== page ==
Just three months ago, Norwegian Prime Minister Jonas Gahr Støre addressed the UN Climate conference in Glasgow, COP26, telling delegates that the country was committed to climate action. “This is existential. It is urgent,” said the Norwegian Prime Minister. “And it is possible – if we jointly step up our commitments.” Støre also promised to up the country’s ambition and accelerate the transition to clean energy too.

These are fine words which help conjure a picture that Norway is a climate leader. But they are a mirage. Norway might claim to be leading the field when it comes to climate action, but in reality it is a climate laggard and still a fossil fuel pioneer. The devil is always in the details.

And those details are outlined in a new briefing released today, written by my colleague Silje Ask Lundberg, revealing that over the last ten years Norway has become Europe’s “most aggressive explorer for new oil and gas.”

Over the past decade, Norway has exponentially ramped up its exploration licensing, awarding as many exploration licences – 700 – as in the 47 years prior. From 2012 to 2021, new licences issued by Norway opened up 2.8 billion barrels of new oil and gas resources for potential extraction, almost 3.5 times more than Europe’s second-largest producer, the United Kingdom.

Permitting development of oil and gas fields that are already licensed, but not yet producing, could lead to an additional 3 Gigatons of CO2 emissions globally. To put this into perspective, this is 60 times Norway’s annual domestic emissions. New licensing could increase these emissions by 80 percent.

We know that the world’s leading climate scientists have said that we should stop drilling for oil if we want a liveable future. Moreover, the world’s energy watchdog, the International Energy Agency (IEA), also announced last year that allowing development of new oil and gas fields let alone approving exploration for new oil and gas reserves is incompatible with limiting global warming to 1.5°C.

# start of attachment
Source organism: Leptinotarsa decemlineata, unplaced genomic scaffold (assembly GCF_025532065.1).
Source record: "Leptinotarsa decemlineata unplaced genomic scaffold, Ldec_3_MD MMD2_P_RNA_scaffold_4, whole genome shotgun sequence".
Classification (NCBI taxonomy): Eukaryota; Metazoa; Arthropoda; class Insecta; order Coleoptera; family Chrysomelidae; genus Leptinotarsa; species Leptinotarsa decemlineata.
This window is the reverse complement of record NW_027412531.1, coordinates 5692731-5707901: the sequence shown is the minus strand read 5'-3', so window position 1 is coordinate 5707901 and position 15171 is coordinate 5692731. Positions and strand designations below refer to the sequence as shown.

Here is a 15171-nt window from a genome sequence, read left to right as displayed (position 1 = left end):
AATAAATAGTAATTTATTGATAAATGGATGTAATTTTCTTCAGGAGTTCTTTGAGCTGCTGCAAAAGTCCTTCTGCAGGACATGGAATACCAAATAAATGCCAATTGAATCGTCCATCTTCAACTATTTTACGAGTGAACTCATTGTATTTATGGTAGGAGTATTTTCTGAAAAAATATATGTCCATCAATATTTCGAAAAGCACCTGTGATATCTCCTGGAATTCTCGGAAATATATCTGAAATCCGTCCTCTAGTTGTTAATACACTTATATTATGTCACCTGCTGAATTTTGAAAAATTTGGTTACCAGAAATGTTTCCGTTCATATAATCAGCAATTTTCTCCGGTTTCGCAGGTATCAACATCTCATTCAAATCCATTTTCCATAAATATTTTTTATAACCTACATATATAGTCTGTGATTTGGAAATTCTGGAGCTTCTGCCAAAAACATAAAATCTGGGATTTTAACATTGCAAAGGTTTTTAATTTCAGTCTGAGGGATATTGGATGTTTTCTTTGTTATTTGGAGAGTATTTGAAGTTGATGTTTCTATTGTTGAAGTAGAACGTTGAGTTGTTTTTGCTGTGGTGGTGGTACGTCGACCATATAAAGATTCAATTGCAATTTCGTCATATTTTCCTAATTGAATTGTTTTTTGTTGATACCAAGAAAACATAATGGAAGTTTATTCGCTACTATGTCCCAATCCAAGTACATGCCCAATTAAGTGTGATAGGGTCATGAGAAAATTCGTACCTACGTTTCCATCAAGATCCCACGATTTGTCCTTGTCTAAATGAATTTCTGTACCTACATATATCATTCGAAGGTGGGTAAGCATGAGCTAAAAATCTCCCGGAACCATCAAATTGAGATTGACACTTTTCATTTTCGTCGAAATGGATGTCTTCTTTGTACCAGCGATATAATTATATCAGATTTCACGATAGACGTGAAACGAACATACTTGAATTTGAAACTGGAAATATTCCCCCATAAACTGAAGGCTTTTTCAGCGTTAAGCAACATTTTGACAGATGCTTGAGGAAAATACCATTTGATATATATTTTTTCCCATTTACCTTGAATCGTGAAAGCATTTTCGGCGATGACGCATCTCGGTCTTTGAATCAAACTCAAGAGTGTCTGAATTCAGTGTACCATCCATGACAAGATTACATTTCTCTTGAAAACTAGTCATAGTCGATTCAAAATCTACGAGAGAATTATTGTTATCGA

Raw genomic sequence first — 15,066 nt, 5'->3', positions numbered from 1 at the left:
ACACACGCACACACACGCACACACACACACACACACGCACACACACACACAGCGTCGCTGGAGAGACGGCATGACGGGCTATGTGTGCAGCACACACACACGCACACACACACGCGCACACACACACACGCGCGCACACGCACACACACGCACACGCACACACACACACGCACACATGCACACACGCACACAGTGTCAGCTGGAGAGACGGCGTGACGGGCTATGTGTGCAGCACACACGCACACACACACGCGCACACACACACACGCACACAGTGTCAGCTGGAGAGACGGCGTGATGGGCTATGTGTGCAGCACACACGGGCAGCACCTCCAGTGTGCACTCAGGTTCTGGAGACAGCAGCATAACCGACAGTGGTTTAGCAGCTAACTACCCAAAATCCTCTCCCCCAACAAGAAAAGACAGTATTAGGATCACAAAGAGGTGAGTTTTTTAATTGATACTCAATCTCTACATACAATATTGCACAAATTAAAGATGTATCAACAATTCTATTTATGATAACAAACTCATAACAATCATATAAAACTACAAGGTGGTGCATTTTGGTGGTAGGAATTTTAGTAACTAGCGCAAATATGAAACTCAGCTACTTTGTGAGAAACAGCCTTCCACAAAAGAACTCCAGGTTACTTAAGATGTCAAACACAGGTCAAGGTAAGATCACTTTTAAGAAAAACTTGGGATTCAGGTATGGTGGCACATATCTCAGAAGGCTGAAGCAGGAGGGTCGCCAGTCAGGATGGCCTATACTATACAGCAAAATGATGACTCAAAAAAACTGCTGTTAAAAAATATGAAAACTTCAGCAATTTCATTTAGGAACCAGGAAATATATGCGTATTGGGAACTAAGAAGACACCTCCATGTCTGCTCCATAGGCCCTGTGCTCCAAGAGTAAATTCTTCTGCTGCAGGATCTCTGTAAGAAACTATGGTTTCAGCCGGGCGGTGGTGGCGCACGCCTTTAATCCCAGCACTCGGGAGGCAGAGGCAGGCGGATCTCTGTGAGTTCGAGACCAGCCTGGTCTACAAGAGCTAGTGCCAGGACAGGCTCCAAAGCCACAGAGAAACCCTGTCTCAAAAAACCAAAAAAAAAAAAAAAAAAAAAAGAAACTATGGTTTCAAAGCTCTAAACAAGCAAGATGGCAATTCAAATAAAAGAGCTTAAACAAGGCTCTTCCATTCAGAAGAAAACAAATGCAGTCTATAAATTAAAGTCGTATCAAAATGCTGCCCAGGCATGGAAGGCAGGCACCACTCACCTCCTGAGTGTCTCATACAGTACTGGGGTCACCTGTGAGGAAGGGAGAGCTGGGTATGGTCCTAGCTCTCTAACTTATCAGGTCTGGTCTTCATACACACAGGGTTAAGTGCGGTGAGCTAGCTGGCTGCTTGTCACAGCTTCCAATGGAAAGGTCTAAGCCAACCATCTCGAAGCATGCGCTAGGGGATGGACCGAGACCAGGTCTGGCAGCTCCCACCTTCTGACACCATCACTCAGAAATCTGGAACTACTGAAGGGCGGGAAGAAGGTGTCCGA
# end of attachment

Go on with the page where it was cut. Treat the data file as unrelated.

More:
But despite this Norway keeps drilling.

One such controversial development is the Wisting field, which is in the ecologically sensitive Arctic region of the Barents Sea. The field reportedly contains close to 500 million barrels of oil equivalent. Capital investments are huge and expected to be in the order of NOK 60-75 billion. It is being developed by Equinor.

If approved, the Wisting oil field would be the northernmost oil development not only in Norway, but also in the world.

But it gets worse. If approved, analysts believe the field could lead to emissions of more than 200 million tons of CO2, equivalent to the annual emissions of 50 coal-fired power plants. The climate impact of the Wisting field could be three times greater than that of the Cambo field, another controversial oil project, this time in the UK, which was paused late last year in the face of massive grassroots opposition in Britain.

“Staying below 1.5 degrees requires a rapid wind down of oil and gas production and it is wealthy producers like Norway that have the means and the responsibility to move first and fastest,” said OCI senior campaigner, Silje Ask Lundberg, who is the author of the briefing. “Instead, Norway has in the last 10 years awarded as many exploration licences as in the 47 years prior. This rapid ramp up of oil and gas licensing is incompatible with climate leadership.”

Frode Pleym of Greenpeace Norway added: “Norway is a poster child for climate hypocrisy. Every new exploration well and every new oil field that Norway allows undermines a well-planned just transition and is a step closer to climate chaos. Investments need to be redirected to scale up new, green industries across the country and ensuring a just transition so that every worker can retrain and move into a good green job.”

The briefing is published here.

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  • You have to remember that over 75% of new car sales are EVs and that most of their power comes from renewables

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